According to new research collected by the Peter Boris Centre for Addictions Research (PBCAR) of McMaster University, St. Joseph’s Healthcare Hamilton and the Homewood Research Institute in Guelph, Ontario, alcohol and cannabis sales had increased in Canada when the Covid-19 pandemic started.

The research finds that this could signal a possible “early warning” of the long-term impacts of increased substance use.

According to the findings, since March 2020, monthly alcohol sales rose by an average of 5.5per cent over expected sales, while sales of cannabis experienced a much steeper increase of close to 25 per cent.

The researchers used information from Statistics Canada to compare 16 months of alcohol and cannabis sales before and after the pandemic began. Essentially the 16 months before March 2020 and following through to June 2021.

“These results offer one of the first national perspectives on changes in alcohol and cannabis use during the pandemic,” said James MacKillop, director of the PBCAR and co-author of the research, in a news release.

“These sales data give us an opportunity to quantify the pandemic’s impacts on two of the most commonly used substances for the country as a whole.”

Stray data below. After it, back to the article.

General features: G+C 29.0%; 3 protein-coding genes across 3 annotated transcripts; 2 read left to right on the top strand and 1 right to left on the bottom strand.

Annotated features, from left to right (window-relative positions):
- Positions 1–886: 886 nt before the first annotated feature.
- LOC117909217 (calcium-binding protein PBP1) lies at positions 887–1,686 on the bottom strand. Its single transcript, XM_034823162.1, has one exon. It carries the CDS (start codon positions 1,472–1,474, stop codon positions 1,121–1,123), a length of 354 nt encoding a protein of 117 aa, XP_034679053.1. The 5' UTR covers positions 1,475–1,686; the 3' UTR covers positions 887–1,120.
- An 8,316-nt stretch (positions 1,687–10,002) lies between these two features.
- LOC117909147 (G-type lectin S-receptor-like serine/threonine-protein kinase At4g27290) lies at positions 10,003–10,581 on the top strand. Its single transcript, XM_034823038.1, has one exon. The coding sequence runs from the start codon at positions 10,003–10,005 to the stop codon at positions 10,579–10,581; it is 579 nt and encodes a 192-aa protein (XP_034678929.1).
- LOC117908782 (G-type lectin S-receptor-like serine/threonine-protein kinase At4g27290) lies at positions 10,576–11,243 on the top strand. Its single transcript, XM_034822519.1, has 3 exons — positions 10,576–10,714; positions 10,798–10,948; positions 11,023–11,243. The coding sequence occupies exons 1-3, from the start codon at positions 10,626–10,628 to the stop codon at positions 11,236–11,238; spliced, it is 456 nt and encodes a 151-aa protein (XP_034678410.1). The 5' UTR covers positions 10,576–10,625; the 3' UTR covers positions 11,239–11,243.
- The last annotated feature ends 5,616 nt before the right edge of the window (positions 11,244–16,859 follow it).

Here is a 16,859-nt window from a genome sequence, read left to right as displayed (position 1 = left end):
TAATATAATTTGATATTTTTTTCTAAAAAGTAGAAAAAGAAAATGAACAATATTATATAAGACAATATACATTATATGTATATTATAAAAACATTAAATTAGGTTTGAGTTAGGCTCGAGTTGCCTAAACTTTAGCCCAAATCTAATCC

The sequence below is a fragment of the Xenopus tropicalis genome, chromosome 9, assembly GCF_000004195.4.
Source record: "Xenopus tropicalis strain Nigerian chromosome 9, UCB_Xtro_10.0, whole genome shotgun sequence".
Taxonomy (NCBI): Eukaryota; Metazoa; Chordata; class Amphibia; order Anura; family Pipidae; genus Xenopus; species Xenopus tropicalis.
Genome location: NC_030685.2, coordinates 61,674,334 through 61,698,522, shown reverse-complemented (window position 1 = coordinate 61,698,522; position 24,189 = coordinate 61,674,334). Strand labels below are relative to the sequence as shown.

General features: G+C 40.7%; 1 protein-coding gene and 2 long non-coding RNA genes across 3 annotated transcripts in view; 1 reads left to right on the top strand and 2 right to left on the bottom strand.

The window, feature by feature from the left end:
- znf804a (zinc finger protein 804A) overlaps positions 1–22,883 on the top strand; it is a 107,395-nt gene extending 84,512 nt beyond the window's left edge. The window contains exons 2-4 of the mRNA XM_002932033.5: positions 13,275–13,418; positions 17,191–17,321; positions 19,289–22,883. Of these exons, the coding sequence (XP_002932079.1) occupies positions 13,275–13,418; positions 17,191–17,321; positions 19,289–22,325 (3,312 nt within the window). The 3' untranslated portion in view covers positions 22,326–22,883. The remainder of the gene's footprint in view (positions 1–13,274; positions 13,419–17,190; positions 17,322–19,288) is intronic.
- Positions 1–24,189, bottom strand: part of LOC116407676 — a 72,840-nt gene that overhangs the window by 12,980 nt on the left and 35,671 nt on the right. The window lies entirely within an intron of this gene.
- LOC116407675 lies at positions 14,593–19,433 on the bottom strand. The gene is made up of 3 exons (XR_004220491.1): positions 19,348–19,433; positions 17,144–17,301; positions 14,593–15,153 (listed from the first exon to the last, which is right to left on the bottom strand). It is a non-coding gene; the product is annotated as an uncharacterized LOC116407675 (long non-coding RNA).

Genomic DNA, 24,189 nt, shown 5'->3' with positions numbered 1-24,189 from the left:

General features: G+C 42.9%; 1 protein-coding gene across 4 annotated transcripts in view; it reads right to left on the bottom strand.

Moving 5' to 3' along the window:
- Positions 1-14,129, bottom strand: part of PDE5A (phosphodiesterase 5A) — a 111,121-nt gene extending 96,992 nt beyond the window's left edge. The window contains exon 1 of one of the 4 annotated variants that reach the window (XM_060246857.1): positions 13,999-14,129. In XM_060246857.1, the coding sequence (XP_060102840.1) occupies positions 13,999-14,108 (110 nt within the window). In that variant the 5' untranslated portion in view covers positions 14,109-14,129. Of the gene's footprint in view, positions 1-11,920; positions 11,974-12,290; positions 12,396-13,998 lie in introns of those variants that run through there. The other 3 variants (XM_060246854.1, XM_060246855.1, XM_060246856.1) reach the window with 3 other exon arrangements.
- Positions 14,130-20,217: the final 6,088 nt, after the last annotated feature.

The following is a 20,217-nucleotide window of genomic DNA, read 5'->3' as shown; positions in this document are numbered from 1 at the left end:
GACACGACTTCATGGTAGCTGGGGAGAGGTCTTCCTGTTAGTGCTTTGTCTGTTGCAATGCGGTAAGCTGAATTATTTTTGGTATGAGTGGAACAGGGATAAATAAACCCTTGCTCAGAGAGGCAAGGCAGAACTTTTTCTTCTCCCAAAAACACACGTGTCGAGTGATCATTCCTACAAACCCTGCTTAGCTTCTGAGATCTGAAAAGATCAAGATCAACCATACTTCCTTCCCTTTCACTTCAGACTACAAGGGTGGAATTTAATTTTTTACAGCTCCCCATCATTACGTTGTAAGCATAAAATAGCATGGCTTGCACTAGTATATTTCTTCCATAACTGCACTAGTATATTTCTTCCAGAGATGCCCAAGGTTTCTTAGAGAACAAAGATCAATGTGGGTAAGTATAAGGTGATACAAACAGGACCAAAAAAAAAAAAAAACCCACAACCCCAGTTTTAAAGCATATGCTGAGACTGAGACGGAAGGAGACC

“These sales figures give us clues into potential changes in behavioural patterns and can inform planning to address mental health impacts of the COVID-19 pandemic,” he said.

“It’s unclear whether similar patterns exist outside of Canada, but the findings indicate the value of sales data as a strategy to characterize the impacts of COVID-19 on substance use,” said Jean Costello, director of evaluation at the Homewood Research Institute and a co-author of the research.

“Although the changing landscape following cannabis legalization is a critical consideration, the availability of cannabis sales data at all is a boon for researchers evaluating the pandemic’s impacts.”

The research was recently published in JAMA (Journal of the American Medical Association) Network Open.


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